Verjus: I will have to check out this cronut on the internet. How does it taste?
Platt: They’re elaborately rich. Some of us think they’re almost too elaborately rich. I’m not sure you’re missing out on anything. What else are Parisians lining up for?
Verjus: Have you heard of Greg Marchand? He’s a French guy who spent most of his career in London. He has a very popular restaurant called Frenchie, which specializes in classic bistro dishes. Now he has Frenchie to Go, where you can get fish and chips to take away, with mashed peas, along with very nice sandwiches stuffed with coleslaw, which he makes, and pork. People really seem to love it.
Platt: Do you love it?
Verjus: It’s okay, but it’s, you know, also heavy. You have to compare [it] with what’s happening in the States, where all the food is so big it’s sometimes a little disgusting. But in America, you get a lot for a small price.
Platt: It’s the Americanization of French comfort food.
Verjus: I am afraid so. Yes.
Platt: It’s been fashionable, for a while now in New York, to say that the old-fashioned “haute cuisine” is dead or dying. But classic French bistro food has experienced a kind of renaissance. The city is filled with new places selling croissants and roast chickens, and new versions of old classics like duck à l’orange.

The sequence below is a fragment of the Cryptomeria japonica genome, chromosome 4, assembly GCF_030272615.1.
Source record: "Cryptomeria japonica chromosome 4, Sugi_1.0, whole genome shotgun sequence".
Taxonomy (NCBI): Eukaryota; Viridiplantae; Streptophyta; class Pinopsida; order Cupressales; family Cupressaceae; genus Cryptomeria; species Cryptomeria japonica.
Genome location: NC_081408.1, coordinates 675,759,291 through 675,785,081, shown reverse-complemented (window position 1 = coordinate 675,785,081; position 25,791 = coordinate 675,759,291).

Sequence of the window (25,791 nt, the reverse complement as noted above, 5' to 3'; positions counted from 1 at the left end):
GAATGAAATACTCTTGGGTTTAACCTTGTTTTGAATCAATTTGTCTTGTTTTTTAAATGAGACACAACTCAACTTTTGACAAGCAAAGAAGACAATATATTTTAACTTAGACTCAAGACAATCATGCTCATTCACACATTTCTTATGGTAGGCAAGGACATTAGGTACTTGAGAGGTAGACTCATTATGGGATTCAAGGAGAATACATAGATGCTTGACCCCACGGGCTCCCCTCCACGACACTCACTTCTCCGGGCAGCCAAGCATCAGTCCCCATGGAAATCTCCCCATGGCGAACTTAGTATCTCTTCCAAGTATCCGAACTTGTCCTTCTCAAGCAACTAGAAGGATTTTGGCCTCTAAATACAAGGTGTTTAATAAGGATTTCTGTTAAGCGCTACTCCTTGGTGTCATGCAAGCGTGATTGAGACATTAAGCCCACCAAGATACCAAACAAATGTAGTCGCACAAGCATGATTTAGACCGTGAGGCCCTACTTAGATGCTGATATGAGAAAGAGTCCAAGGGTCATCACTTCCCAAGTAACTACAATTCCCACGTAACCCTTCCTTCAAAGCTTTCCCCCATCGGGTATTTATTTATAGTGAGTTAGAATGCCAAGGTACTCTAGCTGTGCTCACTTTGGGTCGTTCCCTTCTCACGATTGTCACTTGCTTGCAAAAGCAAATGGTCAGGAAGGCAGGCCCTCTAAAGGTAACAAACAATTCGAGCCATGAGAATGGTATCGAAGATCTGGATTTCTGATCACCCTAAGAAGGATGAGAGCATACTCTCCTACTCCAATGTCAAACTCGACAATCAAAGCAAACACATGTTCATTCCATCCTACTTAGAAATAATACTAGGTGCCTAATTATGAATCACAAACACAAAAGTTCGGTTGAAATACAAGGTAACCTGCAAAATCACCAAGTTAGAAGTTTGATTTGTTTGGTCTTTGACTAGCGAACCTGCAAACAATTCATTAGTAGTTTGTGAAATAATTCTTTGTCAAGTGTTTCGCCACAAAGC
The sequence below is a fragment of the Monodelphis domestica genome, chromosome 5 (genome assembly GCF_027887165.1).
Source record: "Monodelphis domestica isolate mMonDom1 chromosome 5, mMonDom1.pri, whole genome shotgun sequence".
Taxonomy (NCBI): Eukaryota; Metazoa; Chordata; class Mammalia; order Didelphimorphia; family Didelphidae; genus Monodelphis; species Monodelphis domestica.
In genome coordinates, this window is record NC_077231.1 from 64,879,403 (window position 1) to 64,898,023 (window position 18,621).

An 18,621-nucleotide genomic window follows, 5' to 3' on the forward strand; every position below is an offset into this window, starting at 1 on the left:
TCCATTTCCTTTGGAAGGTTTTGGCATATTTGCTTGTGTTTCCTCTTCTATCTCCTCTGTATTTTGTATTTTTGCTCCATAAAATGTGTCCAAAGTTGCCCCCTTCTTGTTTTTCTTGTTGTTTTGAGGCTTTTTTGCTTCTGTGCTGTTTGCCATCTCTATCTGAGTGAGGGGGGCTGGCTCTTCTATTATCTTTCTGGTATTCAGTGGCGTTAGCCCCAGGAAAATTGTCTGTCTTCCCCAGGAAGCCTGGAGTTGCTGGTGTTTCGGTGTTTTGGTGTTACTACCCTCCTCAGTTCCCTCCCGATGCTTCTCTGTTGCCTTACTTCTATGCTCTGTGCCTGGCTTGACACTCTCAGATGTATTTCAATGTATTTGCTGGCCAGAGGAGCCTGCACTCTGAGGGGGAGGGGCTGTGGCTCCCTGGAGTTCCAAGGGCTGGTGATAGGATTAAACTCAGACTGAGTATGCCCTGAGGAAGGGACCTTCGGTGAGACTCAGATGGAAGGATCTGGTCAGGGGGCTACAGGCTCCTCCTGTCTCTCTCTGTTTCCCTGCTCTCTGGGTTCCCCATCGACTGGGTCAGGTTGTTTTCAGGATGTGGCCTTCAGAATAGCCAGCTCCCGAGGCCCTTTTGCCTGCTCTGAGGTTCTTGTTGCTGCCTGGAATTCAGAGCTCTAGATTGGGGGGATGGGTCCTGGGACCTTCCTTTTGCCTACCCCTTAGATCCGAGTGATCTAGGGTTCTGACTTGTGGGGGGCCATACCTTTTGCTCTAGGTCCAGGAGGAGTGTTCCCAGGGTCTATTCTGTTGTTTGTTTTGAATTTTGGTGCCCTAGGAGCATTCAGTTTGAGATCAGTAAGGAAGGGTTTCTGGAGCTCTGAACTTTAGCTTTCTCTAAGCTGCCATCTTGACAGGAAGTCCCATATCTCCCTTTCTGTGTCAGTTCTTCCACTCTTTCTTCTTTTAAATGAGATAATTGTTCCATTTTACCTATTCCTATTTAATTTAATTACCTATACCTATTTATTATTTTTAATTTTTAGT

Verjus: Actually, I think there is also a little bit of a revival of the old cuisine now in Paris. Bertrand Grébaut, a young chef at a popular restaurant called Septime. He was once a commis at L’Auberge, but his idea is to abandon the “hipster style,” and to come back to the simple, old way of cooking, the simple rich sauces, the pure ingredients, all the old-fashioned things.
Platt: Are you happy with the restaurant scene in Paris, or do you think it’s a confused, dark time for chefs and eaters?
Verjus: I think we’re in an exciting time. Ten years ago, Parisians had the choice of maybe five or ten restaurants they could feel comfortable with. Now there are more than 50 — it’s not so common with the French to have a lot of options. It’s not like you’re in Asia or New York, where there are so many choices that you don’t know what to choose. Now in Paris, for example, there are maybe 60 Japanese restaurants making French/Japanese food.
Platt: In New York, you can eat well now in many more neighborhoods than you used to. I suppose that’s true in Paris too.
Verjus: Yes. There’s L’Arpège, with Alain Passard, who I think is one of the most exciting chefs in Paris in very long time. We have cooks like Adeline Grattard. She’s a crazy-good cook. Her restaurant is called Yam’Tcha. She’s been to China many times, and she’s cooking French food in the Chinese style, in a wok, with Chinese seasonings.
Platt: That sounds a little more exciting than what’s going on in New York at the moment, I have to tell you. Tell Mademoiselle Grattard, if you see her, that we’d love to have her come do a Chinese/Parisian pop-up in Bushwick. She will have all of New York City eating from the palm of her hand.